Note that there is no spike in the broader money supply corresponding to the increase in the Fed’s balance sheet in 2008. And also note that the graph shows the money supply clearly stagnating toward the end of 2010.
For the Fed to create inflation, it would have to increase the money supply. Remember Milton Friedman’s famous formulation: “Inflation is always and everywhere a monetary phenomenon in the sense that it is and can be produced only by a more rapid increase in the quantity of money than in output.” Without a spike in the broader monetary aggregates, such as M2 and MZM, short-term inflation is not likely. By expanding its balance sheet as the recession put downward pressure on the money supply, the Fed has kept M2 and MZM to normal growth — until the recent leveling-out.
(A caveat: QE1 mostly comprised purchases intended to stabilize financial institutions, not to ease monetary policy, and the Fed began paying interest on reserves, a contractionary move, around the same time as QE1.)
So the Fed’s rationale is this: as the unemployment crisis lingers on, with consumers hesitating to spend, businesses holding off on hiring and investing, and banks not lending as they should, the economy is experiencing disinflationary pressure. To counteract that, the Fed will incentivize spending by increasing the cost of holding money. The Fed increases the cost of holding money by raising the price and lowering the yields of Treasurys, and increasing inflation, which lowers the value of cash.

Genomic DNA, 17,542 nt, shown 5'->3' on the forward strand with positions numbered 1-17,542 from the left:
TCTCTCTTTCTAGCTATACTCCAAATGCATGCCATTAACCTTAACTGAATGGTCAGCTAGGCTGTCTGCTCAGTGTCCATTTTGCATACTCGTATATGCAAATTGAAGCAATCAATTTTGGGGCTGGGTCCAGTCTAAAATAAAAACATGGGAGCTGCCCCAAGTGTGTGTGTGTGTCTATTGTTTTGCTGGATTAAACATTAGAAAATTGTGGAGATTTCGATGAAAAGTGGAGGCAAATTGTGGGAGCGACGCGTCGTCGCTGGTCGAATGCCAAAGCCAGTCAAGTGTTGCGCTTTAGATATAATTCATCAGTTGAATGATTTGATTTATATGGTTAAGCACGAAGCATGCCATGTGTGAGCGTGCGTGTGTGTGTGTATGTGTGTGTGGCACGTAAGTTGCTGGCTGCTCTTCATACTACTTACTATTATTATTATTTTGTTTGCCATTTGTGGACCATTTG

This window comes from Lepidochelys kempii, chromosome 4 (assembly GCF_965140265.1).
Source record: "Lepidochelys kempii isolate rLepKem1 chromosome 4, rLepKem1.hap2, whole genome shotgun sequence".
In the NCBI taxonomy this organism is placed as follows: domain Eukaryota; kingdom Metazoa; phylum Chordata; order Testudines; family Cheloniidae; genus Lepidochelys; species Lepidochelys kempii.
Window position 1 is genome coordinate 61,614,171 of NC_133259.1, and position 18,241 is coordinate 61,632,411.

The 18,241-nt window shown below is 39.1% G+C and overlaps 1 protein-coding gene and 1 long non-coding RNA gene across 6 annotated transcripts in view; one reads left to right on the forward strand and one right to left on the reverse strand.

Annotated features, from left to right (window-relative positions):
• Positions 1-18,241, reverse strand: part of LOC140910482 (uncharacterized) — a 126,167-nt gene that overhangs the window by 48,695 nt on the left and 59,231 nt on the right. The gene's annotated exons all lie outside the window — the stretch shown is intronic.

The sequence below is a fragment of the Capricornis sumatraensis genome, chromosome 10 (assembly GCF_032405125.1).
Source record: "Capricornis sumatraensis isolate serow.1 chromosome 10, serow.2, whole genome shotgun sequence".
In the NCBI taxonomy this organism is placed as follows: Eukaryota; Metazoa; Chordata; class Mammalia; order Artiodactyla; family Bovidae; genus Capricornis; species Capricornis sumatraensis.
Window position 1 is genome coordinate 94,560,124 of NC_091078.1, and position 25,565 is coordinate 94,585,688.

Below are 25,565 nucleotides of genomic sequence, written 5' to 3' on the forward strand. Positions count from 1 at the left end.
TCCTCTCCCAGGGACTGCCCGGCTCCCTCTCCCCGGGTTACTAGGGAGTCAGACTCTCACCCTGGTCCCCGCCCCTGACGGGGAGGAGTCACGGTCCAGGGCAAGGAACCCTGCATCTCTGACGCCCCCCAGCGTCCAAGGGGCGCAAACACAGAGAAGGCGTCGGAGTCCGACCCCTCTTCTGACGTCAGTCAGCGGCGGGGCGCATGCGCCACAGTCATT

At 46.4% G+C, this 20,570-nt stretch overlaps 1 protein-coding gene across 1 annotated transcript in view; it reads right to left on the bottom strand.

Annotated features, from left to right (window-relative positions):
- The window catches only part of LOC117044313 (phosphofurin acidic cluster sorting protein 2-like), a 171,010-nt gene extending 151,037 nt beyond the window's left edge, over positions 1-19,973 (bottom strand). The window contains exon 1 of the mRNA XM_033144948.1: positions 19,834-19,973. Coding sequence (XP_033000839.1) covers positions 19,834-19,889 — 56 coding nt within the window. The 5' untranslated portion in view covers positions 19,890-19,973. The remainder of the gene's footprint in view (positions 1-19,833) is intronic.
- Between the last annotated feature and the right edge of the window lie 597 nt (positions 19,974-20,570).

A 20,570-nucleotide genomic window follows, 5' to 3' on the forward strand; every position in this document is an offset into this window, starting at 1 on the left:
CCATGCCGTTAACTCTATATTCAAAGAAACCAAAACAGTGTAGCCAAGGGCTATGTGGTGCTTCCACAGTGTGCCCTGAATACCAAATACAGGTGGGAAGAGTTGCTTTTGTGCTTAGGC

What are the possible drawbacks to QE2? One is that the economy could surge, leaving the Fed in a tough position to unwind without letting inflation expectations get out of hand. In a very long and wide-ranging argument, John Hussman presents another critique: “It is difficult to interpret Bernanke’s defense of QE2 as anything else but an attempt to replace the recent bubble with yet another – to drive already overvalued risky assets to further overvaluation in hopes that consumers will view the “wealth” as permanent.” E21 presents a case that QE2 is misguided because it is predicated on boosting consumer activity, which is an unlikely source of further recovery.
QE2 represents a dramatic intervention in the capital markets. I think it’s fair to say that the ultimate effect of QE2 is hard to predict, and there are bound to be unintended consequences. Bernanke has decided, reasonably I believe, that, given the ongoing disaster of soaring unemployment, the benefits of QE2 will outweigh the costs.
* It’s widely believed that deflation hurts the economy more than commensurate inflation, all else equal, for reasons related to the makeup of businesses’ balance sheets. So for inflation hawks wondering why the Fed sets a 2 percent inflation target instead of 0 percent, the answer is that a little inflation is better than a little deflation. If the Fed misses its target and inflation ends up lower than intended, as it is now, the economy won’t slide into deflation.